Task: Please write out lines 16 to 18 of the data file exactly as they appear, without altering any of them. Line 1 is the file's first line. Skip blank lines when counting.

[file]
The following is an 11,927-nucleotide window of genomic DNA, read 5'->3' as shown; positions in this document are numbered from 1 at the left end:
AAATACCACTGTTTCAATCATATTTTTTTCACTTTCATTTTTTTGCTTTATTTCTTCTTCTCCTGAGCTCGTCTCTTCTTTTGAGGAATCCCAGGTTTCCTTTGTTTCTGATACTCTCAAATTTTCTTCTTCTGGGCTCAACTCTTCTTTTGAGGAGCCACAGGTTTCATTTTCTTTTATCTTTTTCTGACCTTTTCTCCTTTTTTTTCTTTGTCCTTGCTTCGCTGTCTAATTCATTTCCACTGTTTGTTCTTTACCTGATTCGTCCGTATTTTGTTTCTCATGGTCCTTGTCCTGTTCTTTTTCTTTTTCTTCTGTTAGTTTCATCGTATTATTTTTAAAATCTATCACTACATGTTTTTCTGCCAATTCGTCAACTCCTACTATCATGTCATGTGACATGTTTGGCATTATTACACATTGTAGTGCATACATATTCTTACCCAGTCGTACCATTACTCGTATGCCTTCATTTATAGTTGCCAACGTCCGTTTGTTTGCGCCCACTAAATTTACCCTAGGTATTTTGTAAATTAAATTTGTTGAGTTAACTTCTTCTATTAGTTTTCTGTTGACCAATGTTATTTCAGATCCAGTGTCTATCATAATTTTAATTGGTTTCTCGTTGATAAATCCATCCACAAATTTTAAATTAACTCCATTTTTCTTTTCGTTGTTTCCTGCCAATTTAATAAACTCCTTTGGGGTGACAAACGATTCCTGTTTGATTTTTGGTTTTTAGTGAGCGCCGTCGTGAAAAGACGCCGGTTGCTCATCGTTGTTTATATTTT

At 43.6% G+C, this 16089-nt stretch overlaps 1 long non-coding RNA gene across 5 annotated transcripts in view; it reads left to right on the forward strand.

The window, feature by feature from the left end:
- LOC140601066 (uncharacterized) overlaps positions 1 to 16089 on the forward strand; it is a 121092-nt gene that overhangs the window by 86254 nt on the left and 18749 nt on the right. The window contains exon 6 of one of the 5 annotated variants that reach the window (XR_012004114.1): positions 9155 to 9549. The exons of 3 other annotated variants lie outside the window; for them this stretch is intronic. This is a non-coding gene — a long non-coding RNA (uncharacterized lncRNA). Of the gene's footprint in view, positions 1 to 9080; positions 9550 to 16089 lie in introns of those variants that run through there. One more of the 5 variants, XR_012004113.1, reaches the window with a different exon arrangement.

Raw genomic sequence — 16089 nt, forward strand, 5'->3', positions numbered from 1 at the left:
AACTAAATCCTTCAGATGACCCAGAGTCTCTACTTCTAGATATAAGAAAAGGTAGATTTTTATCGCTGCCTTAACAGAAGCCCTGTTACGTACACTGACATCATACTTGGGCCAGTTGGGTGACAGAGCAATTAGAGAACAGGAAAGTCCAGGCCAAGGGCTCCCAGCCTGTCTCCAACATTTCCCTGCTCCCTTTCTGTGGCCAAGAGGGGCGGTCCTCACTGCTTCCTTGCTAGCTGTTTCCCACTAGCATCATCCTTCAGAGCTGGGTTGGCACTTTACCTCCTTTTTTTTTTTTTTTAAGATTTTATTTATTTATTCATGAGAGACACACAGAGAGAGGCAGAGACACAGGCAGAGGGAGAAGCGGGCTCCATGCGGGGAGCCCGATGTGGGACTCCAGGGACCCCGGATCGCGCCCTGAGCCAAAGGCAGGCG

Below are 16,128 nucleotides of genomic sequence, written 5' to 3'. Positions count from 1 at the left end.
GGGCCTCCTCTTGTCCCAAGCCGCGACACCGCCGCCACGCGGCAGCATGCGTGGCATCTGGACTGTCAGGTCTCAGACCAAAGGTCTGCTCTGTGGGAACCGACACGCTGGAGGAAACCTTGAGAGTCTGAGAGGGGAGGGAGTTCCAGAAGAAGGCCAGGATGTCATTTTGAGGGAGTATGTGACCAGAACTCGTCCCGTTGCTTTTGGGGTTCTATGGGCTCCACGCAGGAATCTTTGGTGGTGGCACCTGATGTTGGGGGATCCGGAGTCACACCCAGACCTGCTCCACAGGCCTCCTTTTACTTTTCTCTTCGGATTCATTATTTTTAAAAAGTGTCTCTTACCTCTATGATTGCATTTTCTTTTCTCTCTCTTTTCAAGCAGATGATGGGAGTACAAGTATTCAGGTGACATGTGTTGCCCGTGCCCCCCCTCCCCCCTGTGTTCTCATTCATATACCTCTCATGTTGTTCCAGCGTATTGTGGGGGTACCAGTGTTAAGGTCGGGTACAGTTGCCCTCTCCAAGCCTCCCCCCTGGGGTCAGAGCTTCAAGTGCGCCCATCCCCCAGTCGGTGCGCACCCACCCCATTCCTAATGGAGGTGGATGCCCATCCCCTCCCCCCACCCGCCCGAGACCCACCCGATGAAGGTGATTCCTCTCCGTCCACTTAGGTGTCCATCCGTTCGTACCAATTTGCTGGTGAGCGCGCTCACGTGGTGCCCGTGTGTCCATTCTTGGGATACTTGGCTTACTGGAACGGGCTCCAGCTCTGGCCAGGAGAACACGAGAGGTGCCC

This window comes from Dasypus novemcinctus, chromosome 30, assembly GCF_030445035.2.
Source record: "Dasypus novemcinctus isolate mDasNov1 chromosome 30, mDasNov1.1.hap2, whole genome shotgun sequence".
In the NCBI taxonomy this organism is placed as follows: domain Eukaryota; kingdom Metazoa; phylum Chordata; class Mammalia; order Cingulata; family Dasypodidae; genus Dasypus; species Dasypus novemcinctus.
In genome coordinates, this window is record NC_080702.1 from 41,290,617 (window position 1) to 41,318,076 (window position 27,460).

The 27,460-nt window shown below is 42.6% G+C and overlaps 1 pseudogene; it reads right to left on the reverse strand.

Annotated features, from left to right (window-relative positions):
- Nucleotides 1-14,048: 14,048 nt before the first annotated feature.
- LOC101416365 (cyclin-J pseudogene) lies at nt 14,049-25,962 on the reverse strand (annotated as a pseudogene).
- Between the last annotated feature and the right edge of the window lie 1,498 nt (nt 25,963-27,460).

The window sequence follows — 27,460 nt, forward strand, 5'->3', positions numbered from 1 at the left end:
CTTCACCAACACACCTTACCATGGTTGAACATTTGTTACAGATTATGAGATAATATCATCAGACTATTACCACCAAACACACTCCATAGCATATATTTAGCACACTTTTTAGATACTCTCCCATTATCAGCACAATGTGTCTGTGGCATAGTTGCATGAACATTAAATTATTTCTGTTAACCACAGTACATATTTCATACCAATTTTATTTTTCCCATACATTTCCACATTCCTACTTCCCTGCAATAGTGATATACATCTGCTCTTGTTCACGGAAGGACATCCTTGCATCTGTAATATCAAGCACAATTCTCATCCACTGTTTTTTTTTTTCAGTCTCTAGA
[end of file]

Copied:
- Nucleotides 1-14,048: 14,048 nt before the first annotated feature.
- LOC101416365 (cyclin-J pseudogene) lies at nt 14,049-25,962 on the reverse strand (annotated as a pseudogene).
- Between the last annotated feature and the right edge of the window lie 1,498 nt (nt 25,963-27,460).